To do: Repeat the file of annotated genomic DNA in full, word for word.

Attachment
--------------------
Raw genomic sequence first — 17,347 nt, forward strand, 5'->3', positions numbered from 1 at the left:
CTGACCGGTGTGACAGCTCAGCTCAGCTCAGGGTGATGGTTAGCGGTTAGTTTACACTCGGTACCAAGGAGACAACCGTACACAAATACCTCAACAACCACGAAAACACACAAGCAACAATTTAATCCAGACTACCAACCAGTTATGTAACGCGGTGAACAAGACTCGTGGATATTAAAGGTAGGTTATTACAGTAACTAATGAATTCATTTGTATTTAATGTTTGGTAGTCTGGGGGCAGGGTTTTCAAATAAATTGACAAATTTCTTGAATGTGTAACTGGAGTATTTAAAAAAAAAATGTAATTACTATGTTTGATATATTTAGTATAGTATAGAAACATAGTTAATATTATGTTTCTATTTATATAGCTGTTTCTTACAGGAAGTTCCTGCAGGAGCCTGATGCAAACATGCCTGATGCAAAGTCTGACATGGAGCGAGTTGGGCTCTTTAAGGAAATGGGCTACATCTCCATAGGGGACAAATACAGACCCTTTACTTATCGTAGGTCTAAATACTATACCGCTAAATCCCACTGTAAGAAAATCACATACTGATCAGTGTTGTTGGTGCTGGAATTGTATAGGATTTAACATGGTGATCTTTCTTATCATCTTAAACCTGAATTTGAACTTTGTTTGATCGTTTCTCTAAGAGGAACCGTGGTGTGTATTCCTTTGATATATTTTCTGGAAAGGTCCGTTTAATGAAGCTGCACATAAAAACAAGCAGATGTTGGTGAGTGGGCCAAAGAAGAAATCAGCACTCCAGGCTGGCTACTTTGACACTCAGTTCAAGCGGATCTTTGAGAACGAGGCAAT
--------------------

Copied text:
Raw genomic sequence first — 17,347 nt, forward strand, 5'->3', positions numbered from 1 at the left:
CTGACCGGTGTGACAGCTCAGCTCAGCTCAGGGTGATGGTTAGCGGTTAGTTTACACTCGGTACCAAGGAGACAACCGTACACAAATACCTCAACAACCACGAAAACACACAAGCAACAATTTAATCCAGACTACCAACCAGTTATGTAACGCGGTGAACAAGACTCGTGGATATTAAAGGTAGGTTATTACAGTAACTAATGAATTCATTTGTATTTAATGTTTGGTAGTCTGGGGGCAGGGTTTTCAAATAAATTGACAAATTTCTTGAATGTGTAACTGGAGTATTTAAAAAAAAAATGTAATTACTATGTTTGATATATTTAGTATAGTATAGAAACATAGTTAATATTATGTTTCTATTTATATAGCTGTTTCTTACAGGAAGTTCCTGCAGGAGCCTGATGCAAACATGCCTGATGCAAAGTCTGACATGGAGCGAGTTGGGCTCTTTAAGGAAATGGGCTACATCTCCATAGGGGACAAATACAGACCCTTTACTTATCGTAGGTCTAAATACTATACCGCTAAATCCCACTGTAAGAAAATCACATACTGATCAGTGTTGTTGGTGCTGGAATTGTATAGGATTTAACATGGTGATCTTTCTTATCATCTTAAACCTGAATTTGAACTTTGTTTGATCGTTTCTCTAAGAGGAACCGTGGTGTGTATTCCTTTGATATATTTTCTGGAAAGGTCCGTTTAATGAAGCTGCACATAAAAACAAGCAGATGTTGGTGAGTGGGCCAAAGAAGAAATCAGCACTCCAGGCTGGCTACTTTGACACTCAGTTCAAGCGGATCTTTGAGAACGAGGCAAT